atmosphere

PAESTA Podcast Series: Episode 1 - How Do We Know CO2 is Increasing?

Atmospheric CO2 at Mauna Loa Observatory

You Asked, We Answered!

Transcript for the podcast

We know that atmospheric levels of carbon dioxide have been increasing because we have the data! The story of collecting CO2 data begins in 1958, when a geochemist from the Scripps Institution of Oceanography, Dr. Charles Keeling, started collecting measurements of carbon dioxide in the atmosphere at an observatory located over 11,000 feet in elevation on the Mauna Loa volcano on the big island of Hawaii. These systematic measurements Dr. Keeling started have become the most widely recognized record of human impact on Earth, linking rising levels of carbon dioxide from the burning of fossil fuels to the warming of the planet.

EARTH Magazine: Rock Stars - Geologists on the Silver Screen

EARTH magazine

From EARTH magazine, 05/27/15  --  As this summer's blockbuster movie season gets underway, EARTH Magazine asks an important question: In movies, "are geologists portrayed as heroes or villains?" The topic of how geologists are portrayed in film has been oft-debated around a campfire, or over a frosty beverage at the end of a day of fieldwork, but now four scientists bring some serious analysis to the subject in the June issue feature, "Rock Stars - Geologists on the Silver Screen."

EARTH Magazine: Fire-driven Clouds and Swirling Winds Whipped Up Record-Setting New Mexico Blaze

EARTH Magazine

From EARTH Magazine, 04/13/2015  --  The massive 2011 Las Conchas Fire near Los Alamos, N.M., defied conventional fire science wisdom by racing downhill instead of uphill, and increasing intensity overnight. Now, EARTH Magazine brings you recent scientific analysis of the fire from a research team at Los Alamos National Lab.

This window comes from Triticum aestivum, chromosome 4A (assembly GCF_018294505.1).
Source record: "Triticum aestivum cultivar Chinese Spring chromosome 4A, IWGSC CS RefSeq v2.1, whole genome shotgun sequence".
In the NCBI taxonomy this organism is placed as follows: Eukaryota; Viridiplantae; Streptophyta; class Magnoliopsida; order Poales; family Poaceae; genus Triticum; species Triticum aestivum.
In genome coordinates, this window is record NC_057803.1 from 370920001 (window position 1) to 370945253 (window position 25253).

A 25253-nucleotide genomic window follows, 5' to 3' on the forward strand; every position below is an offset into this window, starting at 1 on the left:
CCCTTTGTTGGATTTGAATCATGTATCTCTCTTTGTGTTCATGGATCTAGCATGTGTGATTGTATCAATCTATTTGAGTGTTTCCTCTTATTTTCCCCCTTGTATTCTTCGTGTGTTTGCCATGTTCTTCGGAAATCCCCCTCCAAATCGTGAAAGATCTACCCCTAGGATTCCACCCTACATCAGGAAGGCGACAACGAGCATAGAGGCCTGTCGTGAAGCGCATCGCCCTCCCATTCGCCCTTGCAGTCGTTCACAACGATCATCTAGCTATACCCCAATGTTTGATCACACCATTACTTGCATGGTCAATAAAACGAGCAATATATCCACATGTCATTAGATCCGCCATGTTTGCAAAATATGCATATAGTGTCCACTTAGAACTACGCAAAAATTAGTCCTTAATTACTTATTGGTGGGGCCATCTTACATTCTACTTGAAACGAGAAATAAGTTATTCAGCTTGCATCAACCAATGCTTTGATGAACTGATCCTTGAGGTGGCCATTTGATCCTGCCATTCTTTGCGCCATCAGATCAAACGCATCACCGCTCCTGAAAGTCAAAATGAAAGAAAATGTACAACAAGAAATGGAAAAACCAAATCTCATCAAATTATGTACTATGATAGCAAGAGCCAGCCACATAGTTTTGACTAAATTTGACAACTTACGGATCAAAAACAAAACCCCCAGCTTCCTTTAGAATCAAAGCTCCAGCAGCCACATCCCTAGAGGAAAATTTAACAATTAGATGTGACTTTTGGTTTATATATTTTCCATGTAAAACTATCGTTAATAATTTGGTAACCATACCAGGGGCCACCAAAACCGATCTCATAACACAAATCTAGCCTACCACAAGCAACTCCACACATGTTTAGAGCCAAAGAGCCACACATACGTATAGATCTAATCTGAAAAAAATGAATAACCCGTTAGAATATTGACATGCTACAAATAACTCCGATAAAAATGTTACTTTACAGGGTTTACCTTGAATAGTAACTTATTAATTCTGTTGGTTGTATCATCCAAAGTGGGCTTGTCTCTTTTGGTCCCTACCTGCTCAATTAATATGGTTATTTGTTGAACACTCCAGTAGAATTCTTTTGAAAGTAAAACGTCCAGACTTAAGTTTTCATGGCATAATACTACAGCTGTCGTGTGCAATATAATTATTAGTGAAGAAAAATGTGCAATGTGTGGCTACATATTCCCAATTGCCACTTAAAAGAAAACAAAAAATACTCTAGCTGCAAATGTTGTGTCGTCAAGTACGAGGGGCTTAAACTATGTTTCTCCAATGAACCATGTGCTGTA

EARTH Magazine: Kamikaze Typhoons Spared Japan from Kublai Kahn

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From AGI, 03/31/2015  --  In a small lake along the Japanese coast, scientists have found evidence of turbulent waters centuries ago. These telltale signs of severe weather in the geologic record support the  legend of the two kamikaze typhoons that protected Japan from Mongol invasion. EARTH Magazine follows University of Amherst geoscientist Kinuyo Kanamaru and his research team as the dig up history in search of signs of the storms.

EARTH Magazine: El Niño Disaster Stunted Children’s Growth

EARTH Magazine

From EARTH Magazine, 03/04/2015  --  Children born during, and up to three years after, the devastating 1997-1998 El Niño event in northern Peru were found to be shorter than their peers in a new study covered in EARTH Magazine. The rising waters wiped out crops, drowned livestock, cut off bridges, and caused prolonged famine in many rural villages. Now, a new study that tracked long-term health impacts on children from the affected region has found that a decade later, the children continue to bear signs of the hardship endured early in their lives. 

EARTH: Hundreds of Methane Seeps Discovered Along the U.S. East Coast

EARTH Magazine

From EARTH Magazine  --  Methane is often found naturally leaking from the seafloor, particularly in petroleum basins like the Gulf of Mexico or along tectonically active continental margins like the U.S. West Coast, but such plumes were not expected along passive margins, like the East Coast of North America. Now, however, the discovery of hundreds of methane seeps on the seafloor along the U.S. East Coast suggests that such reservoirs may be more common along passive margins than previously thought.

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